Finkel’s First Paragraph

David Finkel’s book, The Good Soldiers, is getting amazing reviews.  How about this, from the estimable Daniel Okrent in Fortune Magazine:
The Good Soldiers coverLet me be direct. “The Good Soldiers” by David Finkel (Sarah Crichton Books/FSG) is the most honest, most painful, and most brilliantly rendered account of modern war I’ve ever read. I got no exercise at all the day I gulped down its 284 riveting pages.

I told David that was the kind of review writers construct in their imaginations before they drift off at night, on a par with the all time author’s wet dream:  “A heartbreaking work of staggering genius.”

But I’m not surprised. David has always been a brilliant writer, of the type who got deep down inside a story, digested it thoroughly, then spun it out with uncannily sure-footed grace. So spending two years in the most intense circumstance possible, in combat in Iraq, it stood to reason that what he came up with would be legendary.

That said, the greats always have to put their pants on one leg at a time. When Finkel finally sat down to write this, he had to choose a first word, a first sentence, and a first paragraph, just like everyone else. That first paragraph is reproduced below. Read it, then on the other side, let’s deconstruct it.

The first paragraph of The Good Soldiers:

His soldiers weren’t yet calling him the Lost Kauz behind his back, not when all of this began. The soldiers of his who would be injured were still perfectly healthy, and the soldiers of his who would die were still perfectly alive. A soldier who was a favorite of his, and who was often described as a younger version of him, hadn’t yet written of the war in a letter to a friend, “I’ve had enough of this bullshit.” Another soldier, one of his best, hadn’t yet written in the journal he kept hidden, “I’ve lost all hope. I feel the end is near for me, very, very near.” Another hadn’t yet gotten angry enough to shoot a thirsty dog that was lapping up a puddle of human blood. Another, who at the end of all this would become the battalion’s most decorated soldier, hadn’t yet started dreaming about the people he had killed and wondering if God was going to ask him about the two who had merely been climbing a ladder. Another hadn’t yet started seeing himself shooting a man in the head, and then seeing the little girl who had just watched him do it, every time he shut his eyes. For that matter, his own dreams hadn’t started yet, either, at least the ones that he would remember—the one in which his wife and friends were in a cemetery, surrounding a hole into which he was suddenly falling; or the one in which every thing around him was exploding and he was trying to fight back with no weapon and no ammunition other than a bucket of old bullets. Those dreams would be along soon enough,but in early April 2007, Ralph Kauzlarich, a U.S. Army lieutenant colonel who had led a battalion of some eight hundred soldiers into Baghdad as part of George W. Bush’s surge, was still fi nding a reason every day to say, “It’s all good.”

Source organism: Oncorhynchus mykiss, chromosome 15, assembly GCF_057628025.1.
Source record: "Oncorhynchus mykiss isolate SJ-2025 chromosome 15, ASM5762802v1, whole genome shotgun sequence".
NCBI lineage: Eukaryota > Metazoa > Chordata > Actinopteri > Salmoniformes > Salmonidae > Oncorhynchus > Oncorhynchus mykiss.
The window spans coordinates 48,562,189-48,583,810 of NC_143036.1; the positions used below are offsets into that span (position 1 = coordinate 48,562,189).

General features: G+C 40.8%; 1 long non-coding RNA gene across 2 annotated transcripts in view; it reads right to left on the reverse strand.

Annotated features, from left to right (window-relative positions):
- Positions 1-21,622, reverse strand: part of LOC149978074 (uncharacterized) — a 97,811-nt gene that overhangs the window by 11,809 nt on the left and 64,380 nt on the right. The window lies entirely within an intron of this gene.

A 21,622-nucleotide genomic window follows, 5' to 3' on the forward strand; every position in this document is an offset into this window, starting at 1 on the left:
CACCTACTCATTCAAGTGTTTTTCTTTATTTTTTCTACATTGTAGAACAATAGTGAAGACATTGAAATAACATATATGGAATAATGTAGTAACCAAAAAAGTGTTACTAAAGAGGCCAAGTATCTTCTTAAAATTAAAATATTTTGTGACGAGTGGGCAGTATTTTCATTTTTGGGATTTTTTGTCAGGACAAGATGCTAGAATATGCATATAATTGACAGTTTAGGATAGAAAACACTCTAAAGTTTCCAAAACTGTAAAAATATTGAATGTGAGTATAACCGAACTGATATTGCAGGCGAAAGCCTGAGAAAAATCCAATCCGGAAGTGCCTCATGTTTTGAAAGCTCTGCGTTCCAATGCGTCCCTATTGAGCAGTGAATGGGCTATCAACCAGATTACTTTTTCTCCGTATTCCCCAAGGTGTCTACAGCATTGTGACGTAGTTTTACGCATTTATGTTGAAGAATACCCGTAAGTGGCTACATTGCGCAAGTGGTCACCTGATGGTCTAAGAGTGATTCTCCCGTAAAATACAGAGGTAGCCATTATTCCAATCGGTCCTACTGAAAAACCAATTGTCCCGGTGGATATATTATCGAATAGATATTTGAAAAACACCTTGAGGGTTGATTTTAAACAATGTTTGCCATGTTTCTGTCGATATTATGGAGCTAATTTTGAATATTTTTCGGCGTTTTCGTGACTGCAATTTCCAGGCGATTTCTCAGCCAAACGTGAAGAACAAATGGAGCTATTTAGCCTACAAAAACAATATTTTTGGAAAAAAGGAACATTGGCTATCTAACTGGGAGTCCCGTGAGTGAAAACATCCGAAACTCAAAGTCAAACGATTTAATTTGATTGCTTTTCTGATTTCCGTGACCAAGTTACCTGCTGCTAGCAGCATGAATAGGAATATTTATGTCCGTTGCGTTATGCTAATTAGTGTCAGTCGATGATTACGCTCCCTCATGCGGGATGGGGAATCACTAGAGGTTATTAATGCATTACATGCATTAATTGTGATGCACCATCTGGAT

Pretty amazing, right? So let’s imagine how he did it. First of all, Finkel has to deal with the fact that he has trunks, truck loads, ocean tankers full of material, so much of it unbelievably intense. At first it must have seemed to him like trying to pee the Amazon. Just too much stuff and too small an opening. So what did he do? He pulled back. He thought about his best character, Lt. Col. Ralph Kauzlarich, who was a wonderful paradox in himself, perfectly emblematic of this war. He was the most positive individual imaginable cast into the most negative possible place. A man who could venture into Hell, which is where he was, and still say at the end of the day, “It’s all good.”

So that would be the arc of his first paragraph. But Finkel is too much of a craftsman to leave it there. In introducing the living paradox that is Ralph Kauzalarich, the Lost Kauz, Finkel would create an opportunity to blurb all that material backed up in the tanker, all the stuff that would take 284 pages to unpack, but could be suggested in a few well chosen glimpses. A man shooting a dog lapping a puddle of human blood, a hero terrorized by the impossible choices of war, a warrior knowing his doom lies like a yawning pit before him. From such a slender thread of sentences, Finkel produces a firehose of emotion, and promises that once you start his book, you’ll become as changed as the good soldiers it chronicles.

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